5 Simple Steps to Stop Transportation Tragedies at School
September 22, 2015
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photo courtesy Eiden Lee

photo courtesy Eiden Lee

With the recent headlines of another student with special education needs losing his life on a bus, it’s time to insist that transportation providers participate in the IEP team process.  It’s time because we should not tolerate one more tragedy of a student with disabilities who loses their life for lack of planning.

19-year-old Paul Lee, who had autism and was non-verbal, was discovered in the aisle of a school bus in the Whittier Union High School District lot in California.  His sister, Eiden, 24, says “I can’t even imagine how… I’m so sure that he was so scared.  “Probably he was thinking about us. ‘Where’s my sister, where’s mom, why isn’t anyone opening the door for me?’ “He sees the school in front of him, but the door is locked. Other people would have just honked [to attract attention]. But he didn’t know to do that. My only hope is that this never ever happens to anyone.  I hope they reinforce the protocols, make them stronger. We need justice for Paul. I don’t want his death to mean nothing.” People.com September 15, 2015

 

So what can you, as a parent, do?  

First and foremost, our hearts go out to the Lee family.  We offer these suggestions for transportation plans as part of our small effort to help parents avoid close calls or tragedies.

 

1) Insist on inviting the transportation company, driver and/or aide to the IEP team meeting.  Like other members of the school team, they must be aware of the student’s transportation needs, plans or protocols. Parents are entitled to invite people to the IEP meeting, and just because the school district claims that the transportation company is a “separate entity,” does not excuse the school district from their obligation to provide appropriate transportation as a related service.

 

2) Insist upon written transportation plans and protocols addressing your child’s specific needs and issues and that these additionally be documented in the IEP.  DO NOT accept just checking off a box that says “special transportation” if your child requires more detail than this.  For example, is air-conditioning a must in a vehicle due to a seizure disorder?  If so, make sure this is spelled out in the IEP.  Does your child require a 1:1 paraprofessional on the bus to be safe?  Then that should be in writing.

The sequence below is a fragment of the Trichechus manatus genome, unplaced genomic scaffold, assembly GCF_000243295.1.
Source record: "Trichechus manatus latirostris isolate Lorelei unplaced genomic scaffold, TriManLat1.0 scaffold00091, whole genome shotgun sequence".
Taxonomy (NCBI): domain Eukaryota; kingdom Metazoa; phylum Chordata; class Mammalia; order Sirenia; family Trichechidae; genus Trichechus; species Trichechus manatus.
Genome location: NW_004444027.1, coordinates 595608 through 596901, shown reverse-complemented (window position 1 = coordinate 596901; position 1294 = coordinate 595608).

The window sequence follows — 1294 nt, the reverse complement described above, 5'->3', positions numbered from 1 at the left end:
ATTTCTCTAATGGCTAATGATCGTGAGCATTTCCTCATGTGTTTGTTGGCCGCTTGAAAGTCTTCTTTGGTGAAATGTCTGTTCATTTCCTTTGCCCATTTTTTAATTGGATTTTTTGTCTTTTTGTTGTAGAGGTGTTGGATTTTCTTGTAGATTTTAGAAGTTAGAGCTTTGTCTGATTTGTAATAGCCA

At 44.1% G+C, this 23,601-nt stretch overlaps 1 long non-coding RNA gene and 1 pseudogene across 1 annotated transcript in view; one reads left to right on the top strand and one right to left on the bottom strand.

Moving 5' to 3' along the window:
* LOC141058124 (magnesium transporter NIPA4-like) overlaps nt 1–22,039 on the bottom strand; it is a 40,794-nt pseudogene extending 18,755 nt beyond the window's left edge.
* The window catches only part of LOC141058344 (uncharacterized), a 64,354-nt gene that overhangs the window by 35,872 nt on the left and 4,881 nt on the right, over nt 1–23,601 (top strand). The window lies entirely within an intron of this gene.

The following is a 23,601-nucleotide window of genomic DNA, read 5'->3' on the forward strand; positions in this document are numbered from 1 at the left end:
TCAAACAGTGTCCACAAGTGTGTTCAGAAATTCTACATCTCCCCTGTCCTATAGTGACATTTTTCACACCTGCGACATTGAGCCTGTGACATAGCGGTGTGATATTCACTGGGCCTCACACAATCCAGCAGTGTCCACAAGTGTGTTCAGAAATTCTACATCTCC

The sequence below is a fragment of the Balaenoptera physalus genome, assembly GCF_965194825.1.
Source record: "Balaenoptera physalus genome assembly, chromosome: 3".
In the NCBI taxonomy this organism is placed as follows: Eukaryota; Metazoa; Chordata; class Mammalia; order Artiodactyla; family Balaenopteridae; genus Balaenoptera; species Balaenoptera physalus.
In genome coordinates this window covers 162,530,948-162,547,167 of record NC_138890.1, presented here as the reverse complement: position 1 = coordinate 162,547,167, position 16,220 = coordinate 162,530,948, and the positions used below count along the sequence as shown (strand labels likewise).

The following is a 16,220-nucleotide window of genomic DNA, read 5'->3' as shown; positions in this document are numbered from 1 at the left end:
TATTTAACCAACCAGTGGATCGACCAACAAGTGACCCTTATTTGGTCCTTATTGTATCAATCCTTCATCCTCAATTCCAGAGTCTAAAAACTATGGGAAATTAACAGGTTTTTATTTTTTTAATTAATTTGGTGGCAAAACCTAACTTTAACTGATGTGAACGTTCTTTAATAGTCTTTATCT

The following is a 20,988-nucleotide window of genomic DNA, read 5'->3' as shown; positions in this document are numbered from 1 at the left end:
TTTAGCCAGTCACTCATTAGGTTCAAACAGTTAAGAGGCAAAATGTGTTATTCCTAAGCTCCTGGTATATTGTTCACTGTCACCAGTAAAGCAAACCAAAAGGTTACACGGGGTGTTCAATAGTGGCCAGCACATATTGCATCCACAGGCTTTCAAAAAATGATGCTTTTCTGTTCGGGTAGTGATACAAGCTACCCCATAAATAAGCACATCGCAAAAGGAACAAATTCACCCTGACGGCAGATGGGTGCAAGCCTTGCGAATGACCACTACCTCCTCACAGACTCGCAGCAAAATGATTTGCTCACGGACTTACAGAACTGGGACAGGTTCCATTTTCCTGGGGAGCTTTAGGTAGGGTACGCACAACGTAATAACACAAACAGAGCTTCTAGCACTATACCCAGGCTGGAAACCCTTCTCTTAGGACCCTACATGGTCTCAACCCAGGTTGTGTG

3)  Insist upon regularly scheduled trainings on your child’s transportation plans, protocols and specific issues  Those trainings should also be spelled out as one of the IEP Team Meeting’s recommendations, or listed as a necessary support.

 

4)  Make sure any plans and protocols are reviewed regularly, minimally at the annual review IEP team meeting.

 

5)  We are amazed it’s not required in all states for ALL students, but why not adding language to your child’s transportation description that notes that the bus driver will not leave the bus until a bus-check has been performed?  This simple procedure can save lives, and is essential for students who are non-verbal or otherwise unable to communicate distress.

 

Julie’s Own Close-Call
While my transportation nightmare did not end in tragedy, it shook me to the core and changed my approach to my son’s transportation plan.

 

My son travels alone on a van with a driver and an aide.  One day I received a panicked phone call from his aide, a lovely retired gentleman, who informed me that the new(ish) male driver intentionally took off from the bus yard without him for the return trip from school.  He told me he was very suspicious of the driver’s intentions.  I quickly called my son’s school to alert them not to let my son go home in the van alone with the driver.  It was too late, they had already put him on the van.  My next call was the police.  That day my son arrived home a half hour later than usual.  Since my son is non-verbal, he was not able to tell me if anything had happened.  I confronted the new driver and lambasted him for leaving without his aide.  It didn’t matter what his excuse was, I knew in my heart his excuse was not truthful.  The fact is that I will never forget that day because I had to do a body check on my son to see if I could see if anything abusive had taken place.

 

I realized that my son had a driving team that consisted of two men.  While I appreciate the fact that my son could potentially be taken advantage of by both women and men, I decided that I would feel more comfortable if I insisted upon a woman being part of his driving team.

 

After I insisted that the driver never be anywhere near my son again, I insisted on a meeting with the transportation company.  I had always been told “we can’t tell the transportation company what to do.”  That was not an acceptable answer for me.  It shouldn’t be for you either.

 

With my son’s IEP team, we designed and implemented a transportation plan and protocols.  His school operates under a protocol that he can not get in the van without the driver and the aide present.  The transportation company operates under the plan and protocols.  Every year at his annual review, we review the transportation plan.  Most recently, my son’s aide retired.  I picked up the phone to the transportation company and provided a friendly reminder to follow our protocols when hiring the new person.  Am I a pain in the neck?  You bet I am!

 

To learn more about Transportation as a related service, see 34 CFR § 300.34 Related Services at IDEA.gov and Jen and Julie’s video segment on related services at http://yourspecialeducationrights.com/video/idea-basics-related-services-idea-basics-related-services/  To learn more about advocating for your child’s special education rights, please join us at www.YourSpecialEducationRights.com.

 

 


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